“Attacking bad books is not only a waste of time but also bad for the character. If I find a book really bad, the only interest I can derive from writing about it has to come from myself, from such display of intelligence, wit and malice as I can contrive. One cannot review a bad book without showing off.” — W. H. Auden


  1. Depends on how influential the book is. It may be useful if you think you can counter said influence meaningfully for a given audience. Otherwise, fully agree. Life is short.

  2. This is true of a bad movie, if by "bad" we mean an artistic failure. As someone who used to be a professional film critic, there was no review more fun to write than a pan of a terrible film (I think Ebert said that the worse the film, the easier a review is to write; I know I certainly found it far more difficult to explain what it was about a great film that made it great). I think it's necessary to criticize a "bad" film if by "bad" we mean a film that is likely to be taken seriously as a guide to art and moral behavior. But most bad films — like most bad books — come and go without making a mark, and should probably be left alone. But it sure was fun to show off trashing a crap movie entertainingly.

  3. I confess that I greatly enjoy reading the witty trashing of a bad book or movie, while strongly suspecting that this is a sinful pleasure, one that tempts me to become a less humble and less compassionate person.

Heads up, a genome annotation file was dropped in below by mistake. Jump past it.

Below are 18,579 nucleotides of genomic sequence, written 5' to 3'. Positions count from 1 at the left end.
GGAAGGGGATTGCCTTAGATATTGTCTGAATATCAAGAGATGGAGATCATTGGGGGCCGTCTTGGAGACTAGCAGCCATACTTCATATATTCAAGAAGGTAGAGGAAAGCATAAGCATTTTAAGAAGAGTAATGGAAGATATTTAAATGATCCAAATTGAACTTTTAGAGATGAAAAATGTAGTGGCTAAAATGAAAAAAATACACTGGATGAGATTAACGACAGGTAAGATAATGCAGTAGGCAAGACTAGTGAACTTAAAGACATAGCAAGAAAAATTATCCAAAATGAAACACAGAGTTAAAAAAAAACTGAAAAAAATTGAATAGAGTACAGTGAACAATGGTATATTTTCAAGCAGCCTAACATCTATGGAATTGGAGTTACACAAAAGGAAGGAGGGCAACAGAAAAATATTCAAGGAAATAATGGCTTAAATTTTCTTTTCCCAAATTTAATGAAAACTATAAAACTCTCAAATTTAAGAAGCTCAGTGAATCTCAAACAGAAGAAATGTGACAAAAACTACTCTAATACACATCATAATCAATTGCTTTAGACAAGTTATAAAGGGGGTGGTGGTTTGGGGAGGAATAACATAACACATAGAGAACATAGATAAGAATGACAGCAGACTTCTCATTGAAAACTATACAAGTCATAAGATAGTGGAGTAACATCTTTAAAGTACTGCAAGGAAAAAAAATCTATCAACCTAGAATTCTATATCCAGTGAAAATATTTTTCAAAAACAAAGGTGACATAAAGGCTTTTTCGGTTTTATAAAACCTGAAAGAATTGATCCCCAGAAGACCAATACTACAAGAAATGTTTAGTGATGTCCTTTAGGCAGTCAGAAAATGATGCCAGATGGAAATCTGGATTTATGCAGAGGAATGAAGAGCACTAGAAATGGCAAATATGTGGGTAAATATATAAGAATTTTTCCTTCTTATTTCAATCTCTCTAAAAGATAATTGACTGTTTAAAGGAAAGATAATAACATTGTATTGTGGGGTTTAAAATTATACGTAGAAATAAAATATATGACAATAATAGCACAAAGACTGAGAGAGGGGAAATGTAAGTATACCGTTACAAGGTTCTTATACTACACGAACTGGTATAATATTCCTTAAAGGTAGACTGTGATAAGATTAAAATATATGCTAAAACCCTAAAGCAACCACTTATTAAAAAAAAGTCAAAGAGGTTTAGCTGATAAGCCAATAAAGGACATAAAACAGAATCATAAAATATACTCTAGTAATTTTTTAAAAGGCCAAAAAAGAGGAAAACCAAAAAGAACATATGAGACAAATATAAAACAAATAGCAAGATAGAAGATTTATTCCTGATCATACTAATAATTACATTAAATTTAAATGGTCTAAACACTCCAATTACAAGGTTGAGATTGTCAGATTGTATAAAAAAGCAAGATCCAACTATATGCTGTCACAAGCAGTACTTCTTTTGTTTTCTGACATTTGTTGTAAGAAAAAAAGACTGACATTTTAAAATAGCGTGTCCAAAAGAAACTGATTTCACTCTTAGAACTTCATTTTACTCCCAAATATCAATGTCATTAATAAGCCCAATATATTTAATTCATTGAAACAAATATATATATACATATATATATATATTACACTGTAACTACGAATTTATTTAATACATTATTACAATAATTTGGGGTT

So go ahead, put that millstone around your neck and write that snarky review.

  4. This reminds me of an essay that Auden co-wrote with Lionel Trilling and Jacques Barzun about Finnegan's Wake — the essence of it that it was much, much better to write about a book that was a work of genius to which you were nevertheless opposed. The three critics all thought Finnegan's Wake was a dazzling achievement — yet to Auden and co., it was also a profound mistake, the wrong direction for literature, etc.

  5. Auden has a soft spot for the Wake because his name is in it (page 279). Also, in one of the two great concluding speeches in The Age of Anxiety there's a wonderful echo-in-verse of a passage from the Anna Livia Plurabelle section, which indicates that he read at least some of it.

    Learn more in my forthcoming critical edition of The Age of Anxiety.

    (Sorry, I had to do that.)

  6. I posted this very quote above my desk for two years, as I was writing up part of my PhD. I was working with some material that fits Auden's description, and I was not always sure it was right to address it at all. But some really bad books are really widely read. In my case it had to be done.

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